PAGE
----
Cost of a Divorce in George
Much of the cost of the divorce is dependent on where you file, how you file, if you hire an attorney, and whether the divorce is contested or uncontested. Breaking down the costs of these options should give you a better idea of the cost of a divorce in Georgia.
Poverty AffidavitsEstimated Cost: $0
If you meet the financial requirements, you can file an Affidavit of Indigence or Poverty Affidavit which asks the court to allow you to file your divorce with out paying the mandatory filing fee, service fee, fee for the mandatory divorcing parents seminar or any other court costs. These requests are not automatically granted by the judge and will have to show proof of your income and your bills.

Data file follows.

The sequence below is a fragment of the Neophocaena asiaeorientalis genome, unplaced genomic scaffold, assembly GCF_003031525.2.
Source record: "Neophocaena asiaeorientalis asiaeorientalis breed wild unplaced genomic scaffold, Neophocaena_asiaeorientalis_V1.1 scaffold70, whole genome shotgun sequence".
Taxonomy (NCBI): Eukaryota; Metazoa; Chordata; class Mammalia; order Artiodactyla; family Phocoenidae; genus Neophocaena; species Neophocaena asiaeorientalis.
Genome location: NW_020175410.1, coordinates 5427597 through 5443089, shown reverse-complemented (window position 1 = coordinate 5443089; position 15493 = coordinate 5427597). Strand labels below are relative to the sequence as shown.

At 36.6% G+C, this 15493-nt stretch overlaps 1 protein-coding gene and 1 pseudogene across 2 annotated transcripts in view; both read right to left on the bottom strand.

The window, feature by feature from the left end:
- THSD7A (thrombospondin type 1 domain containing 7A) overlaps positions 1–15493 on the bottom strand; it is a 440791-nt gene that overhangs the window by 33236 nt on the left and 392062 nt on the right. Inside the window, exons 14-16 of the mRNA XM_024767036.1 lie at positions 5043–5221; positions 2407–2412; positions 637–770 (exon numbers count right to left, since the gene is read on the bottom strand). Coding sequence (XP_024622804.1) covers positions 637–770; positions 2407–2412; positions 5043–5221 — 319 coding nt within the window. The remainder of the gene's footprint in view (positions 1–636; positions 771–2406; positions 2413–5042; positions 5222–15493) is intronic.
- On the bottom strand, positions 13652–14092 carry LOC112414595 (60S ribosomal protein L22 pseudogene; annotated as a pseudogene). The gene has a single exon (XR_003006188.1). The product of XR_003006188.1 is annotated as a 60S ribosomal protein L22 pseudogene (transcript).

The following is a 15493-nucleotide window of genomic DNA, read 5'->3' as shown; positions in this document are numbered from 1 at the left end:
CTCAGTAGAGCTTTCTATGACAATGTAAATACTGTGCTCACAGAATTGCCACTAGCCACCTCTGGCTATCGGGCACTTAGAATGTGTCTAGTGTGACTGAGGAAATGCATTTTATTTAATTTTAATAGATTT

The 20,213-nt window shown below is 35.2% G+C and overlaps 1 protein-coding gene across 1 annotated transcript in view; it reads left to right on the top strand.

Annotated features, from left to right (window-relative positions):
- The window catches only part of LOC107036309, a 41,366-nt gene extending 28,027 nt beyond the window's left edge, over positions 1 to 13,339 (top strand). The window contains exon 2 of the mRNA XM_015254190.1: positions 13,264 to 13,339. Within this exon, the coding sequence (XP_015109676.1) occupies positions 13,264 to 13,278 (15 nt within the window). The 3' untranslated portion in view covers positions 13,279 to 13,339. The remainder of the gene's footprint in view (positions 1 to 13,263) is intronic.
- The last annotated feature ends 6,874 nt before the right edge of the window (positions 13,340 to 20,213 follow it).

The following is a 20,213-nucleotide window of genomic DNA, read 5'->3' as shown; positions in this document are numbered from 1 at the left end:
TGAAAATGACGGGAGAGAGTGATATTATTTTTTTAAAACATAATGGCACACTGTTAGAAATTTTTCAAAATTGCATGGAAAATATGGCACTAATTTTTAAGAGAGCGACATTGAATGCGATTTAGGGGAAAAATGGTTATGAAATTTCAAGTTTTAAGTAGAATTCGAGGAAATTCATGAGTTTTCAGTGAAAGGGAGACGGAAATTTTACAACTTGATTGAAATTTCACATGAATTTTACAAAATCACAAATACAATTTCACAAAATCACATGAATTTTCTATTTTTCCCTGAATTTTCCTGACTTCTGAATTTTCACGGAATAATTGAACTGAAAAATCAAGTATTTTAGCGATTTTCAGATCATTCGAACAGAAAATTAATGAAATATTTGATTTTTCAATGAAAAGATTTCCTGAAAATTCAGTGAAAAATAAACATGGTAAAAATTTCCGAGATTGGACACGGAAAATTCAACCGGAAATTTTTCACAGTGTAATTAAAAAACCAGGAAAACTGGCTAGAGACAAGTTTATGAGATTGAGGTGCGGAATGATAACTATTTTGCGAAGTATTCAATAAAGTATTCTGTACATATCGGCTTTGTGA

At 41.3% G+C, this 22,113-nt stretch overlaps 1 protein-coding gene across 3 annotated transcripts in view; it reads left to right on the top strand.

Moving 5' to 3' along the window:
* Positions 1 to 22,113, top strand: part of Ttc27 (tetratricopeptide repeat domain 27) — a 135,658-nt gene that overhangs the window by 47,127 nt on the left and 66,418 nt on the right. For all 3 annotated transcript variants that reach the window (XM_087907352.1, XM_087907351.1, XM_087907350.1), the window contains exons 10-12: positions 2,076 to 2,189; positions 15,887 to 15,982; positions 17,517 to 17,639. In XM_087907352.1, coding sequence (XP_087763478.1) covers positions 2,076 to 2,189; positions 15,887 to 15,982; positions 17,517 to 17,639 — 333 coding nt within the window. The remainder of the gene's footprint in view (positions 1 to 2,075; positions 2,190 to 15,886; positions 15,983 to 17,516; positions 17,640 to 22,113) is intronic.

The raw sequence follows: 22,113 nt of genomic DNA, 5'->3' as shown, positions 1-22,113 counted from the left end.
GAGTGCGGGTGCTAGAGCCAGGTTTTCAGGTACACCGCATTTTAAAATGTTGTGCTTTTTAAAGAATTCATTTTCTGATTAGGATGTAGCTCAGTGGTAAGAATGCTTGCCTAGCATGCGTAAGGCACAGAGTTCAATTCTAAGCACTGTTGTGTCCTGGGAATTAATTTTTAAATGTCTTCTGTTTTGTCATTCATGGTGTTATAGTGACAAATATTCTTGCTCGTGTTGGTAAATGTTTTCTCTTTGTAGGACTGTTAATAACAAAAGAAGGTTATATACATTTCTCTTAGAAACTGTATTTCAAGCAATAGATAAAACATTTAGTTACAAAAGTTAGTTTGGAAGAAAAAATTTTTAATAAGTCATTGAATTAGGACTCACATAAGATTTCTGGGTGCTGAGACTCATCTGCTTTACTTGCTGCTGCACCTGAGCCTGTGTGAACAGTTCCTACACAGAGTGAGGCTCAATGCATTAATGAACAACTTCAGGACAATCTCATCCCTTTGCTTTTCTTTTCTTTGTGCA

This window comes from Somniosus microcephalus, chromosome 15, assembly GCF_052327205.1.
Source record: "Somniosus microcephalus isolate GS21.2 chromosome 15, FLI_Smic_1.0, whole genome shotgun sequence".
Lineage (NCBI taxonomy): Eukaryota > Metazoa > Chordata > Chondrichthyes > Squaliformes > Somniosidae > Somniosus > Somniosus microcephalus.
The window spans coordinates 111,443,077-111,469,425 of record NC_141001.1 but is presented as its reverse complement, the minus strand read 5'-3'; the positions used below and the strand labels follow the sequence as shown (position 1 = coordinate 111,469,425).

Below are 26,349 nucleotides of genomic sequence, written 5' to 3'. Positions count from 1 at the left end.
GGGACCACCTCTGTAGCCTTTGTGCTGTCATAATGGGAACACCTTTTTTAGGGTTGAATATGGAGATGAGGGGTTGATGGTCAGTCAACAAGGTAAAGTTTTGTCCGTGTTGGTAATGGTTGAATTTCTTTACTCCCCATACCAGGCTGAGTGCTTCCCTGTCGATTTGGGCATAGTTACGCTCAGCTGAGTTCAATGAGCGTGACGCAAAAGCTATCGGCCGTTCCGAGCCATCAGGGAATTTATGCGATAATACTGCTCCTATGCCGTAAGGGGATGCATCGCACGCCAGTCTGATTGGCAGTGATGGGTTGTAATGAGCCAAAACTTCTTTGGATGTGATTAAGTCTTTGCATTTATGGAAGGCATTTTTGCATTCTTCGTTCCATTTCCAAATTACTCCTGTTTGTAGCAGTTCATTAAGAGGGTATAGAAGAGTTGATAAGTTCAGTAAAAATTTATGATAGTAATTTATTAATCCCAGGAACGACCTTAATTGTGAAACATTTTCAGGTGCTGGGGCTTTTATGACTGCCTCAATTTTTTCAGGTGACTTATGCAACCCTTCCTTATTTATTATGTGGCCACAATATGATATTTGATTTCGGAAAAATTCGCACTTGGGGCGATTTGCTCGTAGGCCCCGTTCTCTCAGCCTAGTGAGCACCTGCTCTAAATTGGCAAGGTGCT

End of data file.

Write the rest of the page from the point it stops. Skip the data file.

In most jurisdictions the judge will only grant your request if you are not represented by an attorney or are represented by a free legal aid lawyer. This waiver by the court is only regarding the court costs and does not free you from the other mandatory obligations regarding filing all the required legal paper work properly. Furthermore, you will still have to represent your self in all court appearances unless you live in a county that provides access to a legal aid attorney or a self-help program that that provides someone to help you complete the paper work if you are indigent.
Court fees and divorce packetsEstimated Cost: $210 - $325